SABERMETRICIANS have seen their research, conclusions, observations, and even suggestions worm their way into both Major League Baseball and the columns of many sportswriters, the people who assemble statistics for local teams in local newspapers have all but ignored the ‘new statistics.’ So here are a few notes on local newspapers local statistics and sabermetrics.
Sabermetrics is the specialized analysis of baseball through objective evidence, especially baseball statistics that measure in-game activity. The term is derived from the acronym SABR, which stands for the Society for American Baseball Research.
It was coined by Bill James, who is one of its pioneers and is often considered its most prominent advocate and public face.” (Courtesy of Wikipedia.)
For instance, The Seattle Times has seven columns of data in their Mariners Statistics box, which is published each day throughout the baseball season. These seven are:
AB: at-bats, which are plate appearances minus walks, sacrifice flies, and hit-by-pitch
AVG: batting average, which is the total number of hits divided by the total number of at-bats (not plate appearances)
BB: base-on-balls, also called a walk, occurs when the pitchers throws four balls (not strikes) to the batter, who then free to take first base at a walk
R: runs scored, which is how many times the batter crosses home plate
H: hits, which considers singles, doubles, triples, and home runs as equal units
2B: doubles, which are fair hits in which the batter makes it to second base due solely to the hit ball
3B: triples, which are fair hits in which the batter makes it to third base due solely to the hit ball
HR: home runs—does anyone NOT know what a home run is?
RBI: runs batted in, which is runners on base who score because the batter knocked them in with a batted ball, a walk, a hit-by-pitch, or even a balk by the pitcher
These are ‘traditional’ baseball stats. They show no awareness of the statistical revolution/evolution brought about by James and sabermetrics. They do tell us a little about the production of the player. For example, any player that scores 100 runs and drives in 100 runs is almost certainly a good hitter with good power batting in the middle of the line-up of a good team.
John Thorn and Pete Palmer’s The Hidden Game Of Baseball (1984) was the fourth most important baseball book that I ever read—trailing right behind Bill James’s first three Baseball Abstracts.
Fewer columns of statistics
But a lot more information about each batter’s value as an individual batter—both runs scored and runs batted in are based on the performance of the rest of the individual batter’s teammates’ performances—could be given with fewer columns of statistics!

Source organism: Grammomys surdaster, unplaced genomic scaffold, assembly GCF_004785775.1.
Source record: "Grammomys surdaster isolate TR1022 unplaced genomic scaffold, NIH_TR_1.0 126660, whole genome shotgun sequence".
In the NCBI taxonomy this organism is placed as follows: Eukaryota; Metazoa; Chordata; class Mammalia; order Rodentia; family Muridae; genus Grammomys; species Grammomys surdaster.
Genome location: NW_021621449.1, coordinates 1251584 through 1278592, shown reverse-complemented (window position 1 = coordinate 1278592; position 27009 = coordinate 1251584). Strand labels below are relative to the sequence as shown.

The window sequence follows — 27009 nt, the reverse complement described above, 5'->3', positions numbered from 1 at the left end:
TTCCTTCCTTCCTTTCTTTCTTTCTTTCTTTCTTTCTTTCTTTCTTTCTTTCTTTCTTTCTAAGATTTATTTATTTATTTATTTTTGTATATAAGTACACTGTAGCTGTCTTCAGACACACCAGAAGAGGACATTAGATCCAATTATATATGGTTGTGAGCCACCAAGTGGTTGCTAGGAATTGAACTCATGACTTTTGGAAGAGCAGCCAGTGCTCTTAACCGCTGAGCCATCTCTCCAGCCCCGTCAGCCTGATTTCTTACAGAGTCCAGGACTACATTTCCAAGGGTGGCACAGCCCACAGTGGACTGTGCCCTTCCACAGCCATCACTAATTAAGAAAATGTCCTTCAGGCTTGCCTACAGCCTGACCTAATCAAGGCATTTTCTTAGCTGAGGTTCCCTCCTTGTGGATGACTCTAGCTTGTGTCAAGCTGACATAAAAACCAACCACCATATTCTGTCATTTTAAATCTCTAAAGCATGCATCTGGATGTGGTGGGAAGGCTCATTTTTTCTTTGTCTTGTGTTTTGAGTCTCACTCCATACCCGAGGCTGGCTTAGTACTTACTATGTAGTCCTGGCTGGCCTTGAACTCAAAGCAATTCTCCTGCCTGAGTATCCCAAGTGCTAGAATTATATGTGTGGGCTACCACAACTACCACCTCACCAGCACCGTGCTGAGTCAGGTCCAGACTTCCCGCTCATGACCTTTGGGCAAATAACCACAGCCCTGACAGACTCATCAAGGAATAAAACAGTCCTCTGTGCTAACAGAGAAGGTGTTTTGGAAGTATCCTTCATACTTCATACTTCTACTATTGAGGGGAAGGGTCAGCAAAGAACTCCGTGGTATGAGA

The Seattle Times could consider a mere four columns that would tell us fans a helluva lot more than the above seven columns. These four would be:
PA: plates appearances, which are the total number of times the payer has stepped and put the ball in play or walked or hit-by-pitch—it is always important to know how many times a player has faced a pitcher
AVG: batting average (see above)
SLG: slugging percentage, which is the total bases of the total hits per at-bat
OBP: on-base percentage, which is hits plus walks plus hit-by-pitches per at-bat
There are other stats used in popular sports venues, including papers, talk-shows, and internet sports sites. Probably the most common today is OPS (on-base percentage plus slugging percentage), a fairly accurate assessment of the two most important aspects of hitting: getting on base and hitting for power!
A fave of mine that is sabermetrically-based but not in wide use on the aforementioned areas is ISO (isolated power, which is slugging percentage minus batting average). This very specifically isolates the extra-base hits from the singles in a batting average and indicates whether a batter is hitting LOTS of homers and doubles or not.
The player with the greatest Isolated Power Average (ISO) of all time is Babe Ruth at .348, followed by Mark McGwire (.325) and Barry Bonds (.309). No other hitter in the history of the game is above .300.
Holding my breath
Now, if The Seattle Times does not want to confuse the average sports page reader with so many percentages—and wants to stick with seven columns, then replace 2B with BB. As the HR stat gives us a reasonable idea of the batter’s power (and 2B does not), knowing how many times a batter walks would give knowledgeable readers an idea of the player’s OBP.
Finally, a few words from Bill James:
“I always admire people who have the courage to confront the conventional wisdom. I mean, people within the system. Those of us on the outside, it’s easy for us to say whatever we think because there are no consequences to it.
It’s much harder to say, ‘I think the conventional wisdom is full of beans, and I’m not going to go along with it,’ when you’re inside the system and exposed to the possibility of actual failure.
I think the people who do this drive the world to get better, whereas the people who snipe at anybody who dares suggest that the conventional wisdom is malarkey are, in my view, gutless conspirators in the mediocrity of the universe.”
FEATURED IMAGE: The photograph at the top of this page courtesy of Steshka Willems for Pexels.